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Gothberg Farms: Goat cheese at its finest

May 4th, 2015 | Category: Community

by Jessamyn Tuttle

When Rhonda Gothberg decided to get a milk goat for her family, she didn’t know what she was getting into. “She was amazing,” Gothberg said. “I thought three more would be good.” One goat led to another, and soon she had a small herd, and more milk than she knew what to do with. Making cheese seemed like an obvious solution.

Rhonda Gothberg creates 32 different products at her Bow-based farm. An honor box (below) filled with cheese for sale sits outside the barn. PHOTOS BY JESSAMYN TUTTLE

Rhonda Gothberg creates 32 different products at her Bow-based farm. An honor box (below) filled with cheese for sale sits outside the barn. PHOTOS BY JESSAMYN TUTTLE

A cheesemaking course at the local WSU extension got her started making her own goats’ milk cheeses, and she shared her product with friends and family, who told her, “This is the best cheese I’ve ever had” and “You could sell this stuff!” Gothberg, after looking into the extensive government rules and regulations for making and selling cheese, decided to jump in. After a lifetime spent in nursing, she said, “Nothing daunts me.”

She threw herself into preparing her property, a small farm on the Skagit flats near Edison, for professional cheesemaking. Warned by the local inspector that almost nobody passes the first time around, she applied her medical experience to the task and came out with perfect scores. “I set everything up like I would an operating room: clean and cleanable,” she said proudly.

From milking, cheesemaking and barn cleaning to packaging and marketing, she got her business started in 2002.

“I did it all by myself the first year,” she said. Gothberg’s first concession to needing help was to hire a Saturday cheesemaker, but as her business grew she added a single full-time position plus various assistant milkers and cheesemakers.

“We have awesome, awesome people who work here,” she said.

All of Gothberg’s cheese comes from LaMancha goats, a breed easily recognized by their extremely short ears. Gothberg had no experience with goats at first, so she began researching.

“Once I met the LaMancha that was it, I didn’t even look at other breeds… I never looked back.”

She finds LaManchas to be curious, quiet and sweet-tempered, and they produce excellent milk.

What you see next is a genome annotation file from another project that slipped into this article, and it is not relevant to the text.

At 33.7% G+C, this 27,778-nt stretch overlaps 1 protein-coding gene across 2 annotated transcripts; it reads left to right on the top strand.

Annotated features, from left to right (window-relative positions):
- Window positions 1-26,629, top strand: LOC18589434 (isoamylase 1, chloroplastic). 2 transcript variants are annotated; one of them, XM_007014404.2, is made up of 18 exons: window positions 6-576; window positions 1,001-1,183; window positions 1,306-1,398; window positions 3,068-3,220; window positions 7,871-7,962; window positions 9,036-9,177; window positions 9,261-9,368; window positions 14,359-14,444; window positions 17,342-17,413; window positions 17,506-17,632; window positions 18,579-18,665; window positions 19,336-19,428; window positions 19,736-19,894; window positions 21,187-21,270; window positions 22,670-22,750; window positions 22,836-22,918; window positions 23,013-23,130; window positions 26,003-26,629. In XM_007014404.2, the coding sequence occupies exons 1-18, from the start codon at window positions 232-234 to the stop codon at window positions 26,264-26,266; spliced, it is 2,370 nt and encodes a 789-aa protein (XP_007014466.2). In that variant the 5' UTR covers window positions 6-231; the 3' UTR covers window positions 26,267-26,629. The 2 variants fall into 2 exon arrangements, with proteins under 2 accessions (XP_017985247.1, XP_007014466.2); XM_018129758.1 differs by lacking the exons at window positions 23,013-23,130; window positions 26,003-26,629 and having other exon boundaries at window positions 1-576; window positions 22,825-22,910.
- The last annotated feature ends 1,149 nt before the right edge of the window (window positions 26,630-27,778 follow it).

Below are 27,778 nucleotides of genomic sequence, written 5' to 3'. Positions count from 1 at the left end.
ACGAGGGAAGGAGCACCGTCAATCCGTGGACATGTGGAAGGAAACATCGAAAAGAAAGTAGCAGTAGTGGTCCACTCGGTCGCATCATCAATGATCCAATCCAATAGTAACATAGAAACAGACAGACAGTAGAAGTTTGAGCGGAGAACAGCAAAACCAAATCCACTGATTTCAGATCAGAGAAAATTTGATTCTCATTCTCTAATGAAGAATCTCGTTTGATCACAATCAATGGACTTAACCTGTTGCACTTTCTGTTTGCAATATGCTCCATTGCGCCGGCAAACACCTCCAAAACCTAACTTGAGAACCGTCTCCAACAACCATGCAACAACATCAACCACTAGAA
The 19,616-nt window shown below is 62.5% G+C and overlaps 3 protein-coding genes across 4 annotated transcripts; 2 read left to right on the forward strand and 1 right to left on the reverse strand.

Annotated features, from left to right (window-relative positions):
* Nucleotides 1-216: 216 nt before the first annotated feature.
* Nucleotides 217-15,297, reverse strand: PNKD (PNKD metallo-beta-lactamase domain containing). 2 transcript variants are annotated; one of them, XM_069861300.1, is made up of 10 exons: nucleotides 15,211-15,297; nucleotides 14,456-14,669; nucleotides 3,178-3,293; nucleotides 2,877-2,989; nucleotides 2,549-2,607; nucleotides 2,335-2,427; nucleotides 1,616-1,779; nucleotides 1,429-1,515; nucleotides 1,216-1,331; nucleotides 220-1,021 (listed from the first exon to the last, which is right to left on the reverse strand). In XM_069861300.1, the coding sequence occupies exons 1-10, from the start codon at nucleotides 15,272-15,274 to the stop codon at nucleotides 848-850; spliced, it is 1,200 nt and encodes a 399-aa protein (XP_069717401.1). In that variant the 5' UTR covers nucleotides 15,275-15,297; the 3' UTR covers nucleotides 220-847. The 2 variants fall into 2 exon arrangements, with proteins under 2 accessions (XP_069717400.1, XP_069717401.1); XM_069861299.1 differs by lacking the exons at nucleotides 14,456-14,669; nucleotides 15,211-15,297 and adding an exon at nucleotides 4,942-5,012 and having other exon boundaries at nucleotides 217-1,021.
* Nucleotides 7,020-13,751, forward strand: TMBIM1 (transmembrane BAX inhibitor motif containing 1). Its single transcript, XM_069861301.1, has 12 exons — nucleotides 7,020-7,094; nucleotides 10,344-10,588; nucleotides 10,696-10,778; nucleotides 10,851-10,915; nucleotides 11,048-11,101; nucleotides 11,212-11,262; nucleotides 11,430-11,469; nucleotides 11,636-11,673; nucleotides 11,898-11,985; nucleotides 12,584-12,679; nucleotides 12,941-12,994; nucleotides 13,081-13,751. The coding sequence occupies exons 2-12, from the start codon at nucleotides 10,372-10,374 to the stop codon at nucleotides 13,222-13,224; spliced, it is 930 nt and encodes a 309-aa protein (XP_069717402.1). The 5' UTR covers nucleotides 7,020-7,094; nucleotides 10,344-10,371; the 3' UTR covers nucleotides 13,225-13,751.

Dairy goats need to be bred to produce milk, and the farm’s recent kidding season has produced over 60 baby goats. The kids stay with their mothers for a few days, then are gradually weaned to bottle feeding. That lets Gothberg switch them to cow’s milk, which is more affordable. (She estimates goat’s milk – needed for cheese production – costs her about $20 per gallon.) Gothberg keeps a few of the kids to refresh her milking herd and sells the rest.

Goats at Gothberg Farms. PHOTO BY JESSAMYN TUTTLE

Goats at Gothberg Farms. PHOTO BY JESSAMYN TUTTLE

Gothberg Farms goats Jessamyn Tuttle web

After some trial and error, Gothberg Farms has settled at a permanent herd of 20 milking goats. “It’s our perfect number,” Gothberg said. “We know them all by name… we can give them everything they need.”

Being able to provide individual attention to every goat led to them becoming the first dairy in Washington to attain Animal Welfare Approved status. The goats are milked by machine, but most of the work on the farm and in the cheeseroom is done by hand.

“We’re very old school,” Gothberg said.

The goats live in a comfortable barn with access to open pasture, and are fed on hay grown on the property as well as a custom grain blend that Gothberg has made for her at Conway Feed.

“I put as much science into the goats and their care as I do in the cheesemaking,” she said.

Gothberg makes 32 different products, ranging from seasonally available fresh cheeses like chèvre and ricotta to aged cheeses like cheddar and Gruyere, plus Greek yogurt in the summers. The fresh chèvre is a personal favorite of Gothberg’s for its versatility.

“It goes with everything,” she said.

Gothberg also particularly loves her Caerphilly cheese, a Welsh style similar to a cross between gouda and cheddar, and a gouda called Cinco de Mayo with red chile and garlic.

“It’s my Texan side coming out,” she said.

One of the most popular cheeses is one of her own creations called Woman of La Mancha, an aged cheese rubbed with smoked paprika, and for Boundary Bay Brewery she makes a special cheese called Buck’s Brew, brined in the brewery’s Scotch Ale. She’s isn’t personally fond of mold ripened cheeses, so she doesn’t make them. “I don’t make a cheese I don’t love to eat,” Gothberg said.

Farm products are sold at the Anacortes, Bellingham and Everett farmers markets, and through a few stores including the Bellingham Community Co-op and the Seattle-area Metropolitan Market chain. Her cheese is also on the menu at various local restaurants, such as Chuckanut Manor, Nell Thorn and Grand Central Bakery, plus Molly Moon’s ice cream in Seattle recently offered a special flavor of Peach Goat Cheese with Gothberg’s chèvre. But to get it straight from the source, locals and day-trippers can visit an honor box stocked outside her barn, just a few feet from the milking parlor. Cheese doesn’t get much fresher than that.

Gothberg Farms is located at 15203 Sunset Road in Bow. Visit online at www.gothbergfarms.com.

 

Published in the May 2015 issue of Grow Northwest

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